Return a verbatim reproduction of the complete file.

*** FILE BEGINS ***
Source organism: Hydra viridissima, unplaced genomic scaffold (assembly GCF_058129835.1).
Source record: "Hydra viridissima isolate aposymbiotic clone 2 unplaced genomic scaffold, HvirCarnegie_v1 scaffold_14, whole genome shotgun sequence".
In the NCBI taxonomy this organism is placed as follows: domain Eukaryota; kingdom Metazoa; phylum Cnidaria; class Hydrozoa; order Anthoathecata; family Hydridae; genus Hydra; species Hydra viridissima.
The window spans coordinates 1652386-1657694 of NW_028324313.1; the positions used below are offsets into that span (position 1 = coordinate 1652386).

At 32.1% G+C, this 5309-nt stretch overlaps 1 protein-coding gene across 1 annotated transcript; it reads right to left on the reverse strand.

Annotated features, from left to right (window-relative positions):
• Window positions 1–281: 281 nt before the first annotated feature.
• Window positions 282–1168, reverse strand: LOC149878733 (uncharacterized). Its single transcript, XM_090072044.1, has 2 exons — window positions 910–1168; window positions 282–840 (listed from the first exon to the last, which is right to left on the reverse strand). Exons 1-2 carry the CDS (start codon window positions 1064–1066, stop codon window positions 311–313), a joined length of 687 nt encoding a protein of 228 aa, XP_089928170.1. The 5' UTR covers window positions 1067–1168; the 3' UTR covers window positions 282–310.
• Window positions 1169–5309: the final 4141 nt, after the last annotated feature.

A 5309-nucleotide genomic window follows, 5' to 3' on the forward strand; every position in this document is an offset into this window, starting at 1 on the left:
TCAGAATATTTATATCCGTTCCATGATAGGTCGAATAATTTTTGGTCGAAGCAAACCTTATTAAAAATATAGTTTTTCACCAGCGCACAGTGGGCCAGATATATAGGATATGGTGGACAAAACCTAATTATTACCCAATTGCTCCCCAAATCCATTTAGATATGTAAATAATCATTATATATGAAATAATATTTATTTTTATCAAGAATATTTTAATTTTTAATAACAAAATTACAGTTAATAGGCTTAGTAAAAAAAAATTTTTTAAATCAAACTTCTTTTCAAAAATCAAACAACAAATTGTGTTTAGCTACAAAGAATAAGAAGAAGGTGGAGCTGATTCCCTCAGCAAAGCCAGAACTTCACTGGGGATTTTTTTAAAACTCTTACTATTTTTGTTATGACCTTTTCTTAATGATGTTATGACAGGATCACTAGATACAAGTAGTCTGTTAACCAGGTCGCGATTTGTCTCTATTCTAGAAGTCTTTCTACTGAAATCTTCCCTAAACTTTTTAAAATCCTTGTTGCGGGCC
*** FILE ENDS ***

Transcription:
Source organism: Hydra viridissima, unplaced genomic scaffold (assembly GCF_058129835.1).
Source record: "Hydra viridissima isolate aposymbiotic clone 2 unplaced genomic scaffold, HvirCarnegie_v1 scaffold_14, whole genome shotgun sequence".
In the NCBI taxonomy this organism is placed as follows: domain Eukaryota; kingdom Metazoa; phylum Cnidaria; class Hydrozoa; order Anthoathecata; family Hydridae; genus Hydra; species Hydra viridissima.
The window spans coordinates 1652386-1657694 of NW_028324313.1; the positions used below are offsets into that span (position 1 = coordinate 1652386).

At 32.1% G+C, this 5309-nt stretch overlaps 1 protein-coding gene across 1 annotated transcript; it reads right to left on the reverse strand.

Annotated features, from left to right (window-relative positions):
• Window positions 1–281: 281 nt before the first annotated feature.
• Window positions 282–1168, reverse strand: LOC149878733 (uncharacterized). Its single transcript, XM_090072044.1, has 2 exons — window positions 910–1168; window positions 282–840 (listed from the first exon to the last, which is right to left on the reverse strand). Exons 1-2 carry the CDS (start codon window positions 1064–1066, stop codon window positions 311–313), a joined length of 687 nt encoding a protein of 228 aa, XP_089928170.1. The 5' UTR covers window positions 1067–1168; the 3' UTR covers window positions 282–310.
• Window positions 1169–5309: the final 4141 nt, after the last annotated feature.

A 5309-nucleotide genomic window follows, 5' to 3' on the forward strand; every position in this document is an offset into this window, starting at 1 on the left:
TCAGAATATTTATATCCGTTCCATGATAGGTCGAATAATTTTTGGTCGAAGCAAACCTTATTAAAAATATAGTTTTTCACCAGCGCACAGTGGGCCAGATATATAGGATATGGTGGACAAAACCTAATTATTACCCAATTGCTCCCCAAATCCATTTAGATATGTAAATAATCATTATATATGAAATAATATTTATTTTTATCAAGAATATTTTAATTTTTAATAACAAAATTACAGTTAATAGGCTTAGTAAAAAAAAATTTTTTAAATCAAACTTCTTTTCAAAAATCAAACAACAAATTGTGTTTAGCTACAAAGAATAAGAAGAAGGTGGAGCTGATTCCCTCAGCAAAGCCAGAACTTCACTGGGGATTTTTTTAAAACTCTTACTATTTTTGTTATGACCTTTTCTTAATGATGTTATGACAGGATCACTAGATACAAGTAGTCTGTTAACCAGGTCGCGATTTGTCTCTATTCTAGAAGTCTTTCTACTGAAATCTTCCCTAAACTTTTTAAAATCCTTGTTGCGGGCC